Leading with Empathy

Written by: Patrick Palmer, CEO, Cornerstone Defense

There is much dialogue around leadership style in today’s business environment. Articles, blogs and LinkedIn posts are written on the importance of good leadership, the consequences of good leadership, and most importantly, the net effect of a good leader’s impact.  After over 20 years in technology consulting within the defense and intelligence communities, I have spent a great deal of time managing, and working amongst other managers, whom have all had differing leadership styles. While there are many varied aspects to great leadership, my experience has shown that the most important trait in a great leader is empathy. 

Why empathy, above all else? While many different qualities can make a great leader, leading with empathy can be particularly useful when dealing with the difficult side of leadership. Here are 3 examples of how leading with empathy can turn tough situations into something positive:    

  1. Disagreements – If your colleagues find you to be an approachable and genuinely empathetic leader, they can much more openly disagree with you without fear of caustic reprisal. Whether working on a long project, or running day-to-day meetings, creating an environment of openness in these spaces allows employees voices to be heard, and this constructive disagreement can often lead to breakthroughs and innovation.    
  2. Conflicts– Conflicts regularly arise in the workplace, sometimes between employees, or sometimes when an employee might be struggling in performance, for example. Addressing conflicts from an empathetic perspective can empower employees with the ability to make mistakes and grow from those mistakes.  You could think of this as the antithesis to the old-school philosophy, “The beatings will continue until morale improves.” While that type of authoritative leadership can yield immediate results, it often stunts growth in an employee, discouraging them before they have reached their full potential. An organization that allows for respectful, and thoughtful conflict resolution is one where employees feel valued, which can improve both work ethic and attrition rates.
  3. Termination – Termination is always a difficult aspect of leadership, but there are many times when termination is not for cause.  It is just the way business works sometimes.  If you have been an empathetic mentor and leader, you have most likely gained greater trust from your employees. With that trust, termination conversations, while still always very hard, can become a little less about a personal attack and more about doing what is right for all parties involved when someone might just not be a fit for their position.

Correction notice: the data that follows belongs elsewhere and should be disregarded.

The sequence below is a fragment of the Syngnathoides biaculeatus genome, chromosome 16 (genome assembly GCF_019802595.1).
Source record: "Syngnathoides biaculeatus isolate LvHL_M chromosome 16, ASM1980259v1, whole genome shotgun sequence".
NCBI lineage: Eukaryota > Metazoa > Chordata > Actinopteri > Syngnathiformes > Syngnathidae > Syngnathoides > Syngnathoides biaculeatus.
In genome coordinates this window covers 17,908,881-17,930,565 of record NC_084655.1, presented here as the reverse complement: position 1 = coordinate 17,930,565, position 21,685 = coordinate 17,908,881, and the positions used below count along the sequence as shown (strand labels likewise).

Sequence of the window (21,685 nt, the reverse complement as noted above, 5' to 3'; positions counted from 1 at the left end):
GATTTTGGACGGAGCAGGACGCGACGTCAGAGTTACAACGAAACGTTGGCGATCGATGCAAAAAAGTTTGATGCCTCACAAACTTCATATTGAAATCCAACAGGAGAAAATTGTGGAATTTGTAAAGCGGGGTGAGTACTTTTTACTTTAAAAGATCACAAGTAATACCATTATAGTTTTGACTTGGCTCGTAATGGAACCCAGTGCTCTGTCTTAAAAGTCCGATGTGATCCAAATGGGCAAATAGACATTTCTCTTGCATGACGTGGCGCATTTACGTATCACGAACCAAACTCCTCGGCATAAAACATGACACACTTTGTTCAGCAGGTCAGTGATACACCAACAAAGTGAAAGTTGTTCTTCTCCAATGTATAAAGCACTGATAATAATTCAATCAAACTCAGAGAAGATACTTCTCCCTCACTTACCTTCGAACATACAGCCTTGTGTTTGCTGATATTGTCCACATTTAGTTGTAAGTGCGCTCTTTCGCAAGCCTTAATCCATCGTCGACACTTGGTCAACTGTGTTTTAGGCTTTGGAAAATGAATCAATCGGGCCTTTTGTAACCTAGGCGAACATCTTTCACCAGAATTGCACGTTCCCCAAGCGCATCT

Speaking of being understanding, former Secretary of the Navy, Hondo Geurts once stated, “If at least 25% of the team’s projects do not fail, then we are not far enough to the edge”.  This sentiment gives freedom to his team to be the best they can, knowing their leader understands where they are coming from.  As executives, we invest more money in talent than any other aspect of our business. Why stifle that investment with bad policy or lack of trust and understanding in the team you assembled? When a leader lacks empathy, it stifles both the success of employees, as well as the success of the organization at large. 

Furthering our comprehension of the word, empathy, from Merriam-Webster:

“Empathy – The action of understanding, being aware of, being sensitive to, and vicariously experiencing the feelings, thoughts, and experience of another of either the past or present without having the feelings, thoughts, and experience fully communicated in an objectively explicit manner”

From this definition, understanding may be the key aspect of leading with empathy.  Understanding what your employees need from you leads to creating an empowered and motivated team, even in the face of disagreement and conflict.  Empathetic leaders give their colleagues the tools, the support, and an environment where mistakes are not only tolerated but welcomed, for the sake of making sure employees feel they are treated with respect and are not just a number on a page. Most importantly, this type of leadership creates trust between employer and employee, breaking down outdated workplace philosophies built around hierarchy and deference. Clinical Psychologist Alexia Roncero wrote:

“Let us not forget that leadership doesn’t have to imply hierarchy, which is often an intimidating concept when one thinks about approaching a person who is at a higher level. Leadership is more related to being a person your team can look to for guidance and help.  An Empathetic leader leads his team of colleagues to success as opposed to managing.”

 Whether it’s a team of engineers building the next generation fighter jet, or a team of recruiters staffing an enterprise project for their customer, a culture of understanding can take a ‘good’ team to a ‘GREAT’ team, with the potential for exponential success. Which is exactly the environment we strive to create at Cornerstone Defense – one where all voices are heard, and where, with empathy, each difficulty becomes a new opportunity for progress.